It was in these that Netscher’s genius was fully displayed. The choice of these subjects, and the habit of introducing female figures, dressed in glossy satins, were imitated from Ter Borch; they possess easy yet delicate pencilling, brilliant and correct colouring, and pleasing light and shade; but frequently their refinement passes into weakness. The painter was gaining both fame and wealth when he began to suffer from gout and took to his bed, where he continued to paint lying down and died prematurely in 1684, in The Hague. More


Backhuysen, Ludolf, Dutch, 1630 – 1708

Ships in Distress off a Rocky Coast, c. 1667

Oil on canvas

114.3 x 167.3 cm (45 x 65 7/8 in.)

National Gallery of Art

The three cargo ships in this large painting are the type of wide-bellied, seagoing vessels used to transport much of the commodities that generated the wealth of the Dutch in the seventeenth century. Flying the red, white, and blue flag of the Dutch Republic. Each ship has already lost a mast, and flotsam bobbing in the steely gray water in the foreground reveals that at least one ship has been wrecked. All is not yet lost, as the sun breaks through the clouds. More on this painting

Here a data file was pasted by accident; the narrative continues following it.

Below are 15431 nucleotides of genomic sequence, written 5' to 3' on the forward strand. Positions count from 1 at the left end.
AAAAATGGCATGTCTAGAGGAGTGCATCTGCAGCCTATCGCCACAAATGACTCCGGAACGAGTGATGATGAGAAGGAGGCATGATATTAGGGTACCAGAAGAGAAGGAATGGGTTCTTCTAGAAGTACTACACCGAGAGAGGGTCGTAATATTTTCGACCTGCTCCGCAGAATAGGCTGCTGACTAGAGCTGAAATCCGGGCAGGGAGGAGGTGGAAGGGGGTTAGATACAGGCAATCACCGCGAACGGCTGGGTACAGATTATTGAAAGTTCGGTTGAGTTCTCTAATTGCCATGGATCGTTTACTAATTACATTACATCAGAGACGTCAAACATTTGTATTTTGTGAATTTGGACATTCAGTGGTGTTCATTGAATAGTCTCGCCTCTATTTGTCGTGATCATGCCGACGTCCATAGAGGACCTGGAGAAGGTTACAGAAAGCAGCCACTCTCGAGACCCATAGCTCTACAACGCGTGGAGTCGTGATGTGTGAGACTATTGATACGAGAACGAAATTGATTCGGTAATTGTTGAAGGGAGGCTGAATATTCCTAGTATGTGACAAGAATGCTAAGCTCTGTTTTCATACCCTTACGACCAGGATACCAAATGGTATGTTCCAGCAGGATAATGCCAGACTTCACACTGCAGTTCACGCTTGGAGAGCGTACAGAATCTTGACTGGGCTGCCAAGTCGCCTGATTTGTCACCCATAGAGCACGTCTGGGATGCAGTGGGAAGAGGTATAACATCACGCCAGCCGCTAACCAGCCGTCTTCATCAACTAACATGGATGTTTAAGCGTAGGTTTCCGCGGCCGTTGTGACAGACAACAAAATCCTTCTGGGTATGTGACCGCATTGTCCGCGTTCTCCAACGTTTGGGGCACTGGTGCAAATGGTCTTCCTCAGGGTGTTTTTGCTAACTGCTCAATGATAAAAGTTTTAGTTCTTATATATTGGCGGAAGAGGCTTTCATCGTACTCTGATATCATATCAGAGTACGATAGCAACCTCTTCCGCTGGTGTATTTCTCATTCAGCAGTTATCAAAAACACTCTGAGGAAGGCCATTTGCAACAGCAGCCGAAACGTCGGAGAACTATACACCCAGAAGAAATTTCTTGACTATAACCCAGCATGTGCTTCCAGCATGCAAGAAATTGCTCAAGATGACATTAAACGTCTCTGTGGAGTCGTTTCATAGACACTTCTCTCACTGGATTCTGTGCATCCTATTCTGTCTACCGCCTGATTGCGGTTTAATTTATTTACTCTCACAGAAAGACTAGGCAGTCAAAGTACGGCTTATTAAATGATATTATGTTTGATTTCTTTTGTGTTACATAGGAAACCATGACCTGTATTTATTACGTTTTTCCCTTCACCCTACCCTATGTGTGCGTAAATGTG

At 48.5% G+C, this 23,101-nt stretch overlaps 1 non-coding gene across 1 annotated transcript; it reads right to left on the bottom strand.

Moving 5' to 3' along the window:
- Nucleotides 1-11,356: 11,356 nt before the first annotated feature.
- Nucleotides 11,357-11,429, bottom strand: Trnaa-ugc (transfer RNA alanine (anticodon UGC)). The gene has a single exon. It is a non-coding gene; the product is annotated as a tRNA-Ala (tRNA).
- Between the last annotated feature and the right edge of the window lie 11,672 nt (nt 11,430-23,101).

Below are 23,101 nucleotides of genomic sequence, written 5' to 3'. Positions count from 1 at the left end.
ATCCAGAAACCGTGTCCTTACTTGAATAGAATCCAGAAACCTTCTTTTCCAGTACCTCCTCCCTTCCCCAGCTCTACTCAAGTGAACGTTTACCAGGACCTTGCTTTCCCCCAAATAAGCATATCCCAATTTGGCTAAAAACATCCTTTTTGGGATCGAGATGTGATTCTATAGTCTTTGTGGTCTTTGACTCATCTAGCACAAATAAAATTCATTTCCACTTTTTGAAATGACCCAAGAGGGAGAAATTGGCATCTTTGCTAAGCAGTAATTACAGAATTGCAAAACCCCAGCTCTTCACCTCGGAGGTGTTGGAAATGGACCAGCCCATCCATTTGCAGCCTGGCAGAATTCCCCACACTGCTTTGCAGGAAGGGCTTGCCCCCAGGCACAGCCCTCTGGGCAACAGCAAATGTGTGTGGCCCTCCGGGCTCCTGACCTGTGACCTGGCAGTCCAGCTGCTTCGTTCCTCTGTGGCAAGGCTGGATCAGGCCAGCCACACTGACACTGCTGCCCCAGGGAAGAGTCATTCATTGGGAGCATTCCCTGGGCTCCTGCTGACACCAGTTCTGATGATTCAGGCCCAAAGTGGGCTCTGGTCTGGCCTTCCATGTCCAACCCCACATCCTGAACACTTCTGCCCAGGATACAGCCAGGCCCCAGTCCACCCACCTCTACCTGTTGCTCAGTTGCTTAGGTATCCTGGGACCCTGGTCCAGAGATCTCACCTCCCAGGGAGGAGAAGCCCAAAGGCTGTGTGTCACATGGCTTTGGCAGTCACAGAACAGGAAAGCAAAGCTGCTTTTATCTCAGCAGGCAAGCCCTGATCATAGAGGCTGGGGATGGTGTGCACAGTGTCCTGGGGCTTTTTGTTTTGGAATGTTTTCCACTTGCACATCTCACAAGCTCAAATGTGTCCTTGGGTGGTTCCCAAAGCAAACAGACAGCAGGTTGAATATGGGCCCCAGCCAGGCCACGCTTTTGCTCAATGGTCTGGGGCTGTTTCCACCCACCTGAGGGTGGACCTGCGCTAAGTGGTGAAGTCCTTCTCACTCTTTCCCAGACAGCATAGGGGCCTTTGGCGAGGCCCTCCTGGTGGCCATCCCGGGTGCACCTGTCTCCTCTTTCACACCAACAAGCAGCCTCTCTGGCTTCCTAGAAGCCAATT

Ludolf Bakhuizen (28 December 1630 – 17 November 1708) was a German-born Dutch painter, draughtsman, calligrapher and printmaker. He was the leading Dutch painter of maritime subjects after Willem van de Velde the Elder and Younger left for England in 1672. He also painted portraits of his family and circle of friends.

Bakhuizen was born in Emden, East Frisia, and came to Amsterdam in about 1650, working as a merchant’s clerk and a calligrapher. He discovered so strong a genius for painting that he relinquished the business and devoted himself to art from the late 1650s, initially in pen drawings. He studied first under Allart van Everdingen and then under Hendrik Dubbels, two eminent masters of the time, and soon became celebrated for his sea-pieces, which often had rough seas.

During his life Bakhuizen was visited by Cosimo III de’ Medici, Peter the Great and also worked for various German princes. In 1699 he opened a gallery on the top floor of the famous Amsterdam townhall. After a visit to England he died in Amsterdam on 17 November 1708. More on Ludolf Bakhuizen